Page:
William Watson: Has Canada reached the exact sweet spot for unemployment? Probably not

Economists tease sociologists for believing that “data is the plural of anecdote.” In fact, many sociologists are every bit as empirical as economists. And anecdotes can be revealing. So-called “casual empiricism” just means walking around with your eyes open, as economics Nobelist Robert Lucas once put it.

The anecdote stoking this train of thought is from a young acquaintance seeking advice on how to ask his boss for a raise. A couple of years ago, when the labour market was much slacker, I might have said: “Don’t ask!” But the market is stronger today so I had to confess I was never very good at asking for raises and, besides, at my university there was a regular merit review with clear guidelines on what would get you an increase. There was also what I take to be the economy-wide rule, maybe the cosmos-wide rule, of “Show me a competing offer and we’ll talk.”

But evidence of wage increases, however anecdotal, suggests the economy is finally getting close to, or maybe even beyond, its capacity limits. Where’s Waldo, ordinary folk ask. Where’s NAIRU is economists’ equivalent. NAIRU is the awkwardly named “non-accelerating inflation rate of unemployment,” that is, the rate of unemployment at which inflation neither accelerates nor decelerates but just is. The concept came along in the 1960s, out of work by economics Nobelist Milton Friedman, among others, when Jawaharlal Nehru, the first prime minister of independent India (from 1947 until his death in 1964), was world-famous. So the acronym was cool and clever.

The trouble with NAIRU is that it jumps about. So, like Waldo, it can be hard to find. Exactly when increases in employment start pushing wages up depends on lots of things: how many people are still out there waiting to be employed; how feisty workers are feeling; how strong unions are; how hard it is, given labour market rules and regulations, to hire new people; how easy it is, given search technologies, for workers to find new work if their raise request goes bad. (A search used to involve a pay phone, a stack of dimes and the classified ads but now there are apps for it — lots of them.)

The big debate in macroeconomic policy is the “are we there yet?” question — meaning at the NAIRU. The Bank of Canada’s latest Monetary Policy Report notes that wage growth is running at 2.7 per cent annually, which is below the 3.0 per cent that “has historically been consistent with an economy in which there is no labour market slack.” The current situation suggests, “some slack may remain or that other factors are restricting wage growth.”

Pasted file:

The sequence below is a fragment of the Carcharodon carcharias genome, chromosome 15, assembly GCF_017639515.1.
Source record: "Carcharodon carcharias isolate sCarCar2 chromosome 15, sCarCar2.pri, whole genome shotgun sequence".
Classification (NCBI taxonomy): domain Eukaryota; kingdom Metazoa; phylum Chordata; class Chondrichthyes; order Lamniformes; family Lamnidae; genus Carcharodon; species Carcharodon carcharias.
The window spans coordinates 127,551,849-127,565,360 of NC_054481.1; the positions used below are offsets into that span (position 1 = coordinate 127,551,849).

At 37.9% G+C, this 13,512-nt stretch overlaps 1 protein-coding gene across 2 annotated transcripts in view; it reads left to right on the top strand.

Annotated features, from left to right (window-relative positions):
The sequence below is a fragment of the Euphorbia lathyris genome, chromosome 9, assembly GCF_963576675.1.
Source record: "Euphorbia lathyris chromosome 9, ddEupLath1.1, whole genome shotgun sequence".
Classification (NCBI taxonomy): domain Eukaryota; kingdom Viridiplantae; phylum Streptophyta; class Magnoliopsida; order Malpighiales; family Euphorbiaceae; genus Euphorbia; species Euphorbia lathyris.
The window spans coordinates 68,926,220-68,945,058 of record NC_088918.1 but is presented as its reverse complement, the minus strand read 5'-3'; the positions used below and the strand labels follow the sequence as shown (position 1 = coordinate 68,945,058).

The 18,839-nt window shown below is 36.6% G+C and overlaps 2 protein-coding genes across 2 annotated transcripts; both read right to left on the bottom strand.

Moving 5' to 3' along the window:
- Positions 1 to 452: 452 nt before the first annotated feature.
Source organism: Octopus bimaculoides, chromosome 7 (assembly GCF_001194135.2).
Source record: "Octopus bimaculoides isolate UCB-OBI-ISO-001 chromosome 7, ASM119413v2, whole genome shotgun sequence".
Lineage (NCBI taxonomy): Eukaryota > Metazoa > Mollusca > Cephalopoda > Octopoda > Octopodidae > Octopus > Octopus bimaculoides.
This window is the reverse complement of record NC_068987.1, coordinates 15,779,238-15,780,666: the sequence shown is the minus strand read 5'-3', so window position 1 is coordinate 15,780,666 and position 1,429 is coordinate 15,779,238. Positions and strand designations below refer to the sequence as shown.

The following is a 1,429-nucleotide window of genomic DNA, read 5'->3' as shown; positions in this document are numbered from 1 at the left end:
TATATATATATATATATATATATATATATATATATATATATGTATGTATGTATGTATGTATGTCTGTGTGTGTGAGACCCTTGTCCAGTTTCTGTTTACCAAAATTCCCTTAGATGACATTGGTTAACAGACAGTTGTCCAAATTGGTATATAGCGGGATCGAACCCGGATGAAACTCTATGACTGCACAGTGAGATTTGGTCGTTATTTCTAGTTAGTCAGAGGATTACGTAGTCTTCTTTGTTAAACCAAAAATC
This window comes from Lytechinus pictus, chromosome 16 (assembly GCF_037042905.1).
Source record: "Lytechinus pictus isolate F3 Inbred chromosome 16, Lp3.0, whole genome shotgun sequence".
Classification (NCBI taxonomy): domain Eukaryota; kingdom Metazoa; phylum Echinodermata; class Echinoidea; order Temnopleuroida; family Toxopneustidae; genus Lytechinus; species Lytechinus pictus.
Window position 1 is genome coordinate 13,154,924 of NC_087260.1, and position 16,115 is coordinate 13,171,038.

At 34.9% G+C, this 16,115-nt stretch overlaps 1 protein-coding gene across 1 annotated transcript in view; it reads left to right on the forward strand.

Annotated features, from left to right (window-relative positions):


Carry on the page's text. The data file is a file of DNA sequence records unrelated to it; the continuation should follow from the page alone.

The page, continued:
Apart from my anecdote, I have no special insight on whether we’re there yet. A new paper by David Bell at the University of Sterling, in England, and David Blanchflower at Dartmouth College argues that NAIRU may now be as low as three per cent — maybe even lower — in both the U.K. and the U.S. (where unemployment rates are currently 4.3 and 4.1 per cent, respectively).

Bell and Blanchflower believe official unemployment rates don’t tell the whole story about labour market demand. You’ve also got to look at the underemployment rate. How many people are working part-time but would prefer to work full-time? Statistics Canada has monitored part-time employment since 1997 so it knows how many Canadians are working part-time (3.6 million in March), how many are doing it for personal preference (932,000) or because they’re going to school (1.2 million) or caring for children (323,000) or, finally, because they couldn’t find full-time work (792,000). Any who aren’t doing it out of choice are candidates for full-time employment if the demand for labour grows further.

One advantage of Britain’s unemployment survey is that it asks people how many more or fewer hours they’d like to be working at the going wage. That allows Bell and Blanchflower to construct a more precise measure of under-employment, one that nets the extra hours some part-timers want against the fewer hours some employed people say they’d prefer. In discussions of under-employment, we often forget about this second group, who are working more hours than they’d really prefer. But if they do feel overworked, that will affect how strong their bargaining position is regarding a raise.

Bell and Blanchflower found that by the end of 2017, those wanting “more hours” and “fewer hours” were roughly balanced, which is a change from 2013, when in aggregate Britons wanted an extra 18 million hours a week of work.

Picking the unemployment bottom, like picking the stock market top, is a game requiring more courage than I have. But for the long run, we should ditch tax and labour market rules that prevent people from working the hours they’d like, whether that’s more or fewer than they’re currently working.

+ 0 -
The latest news and information from the world of finance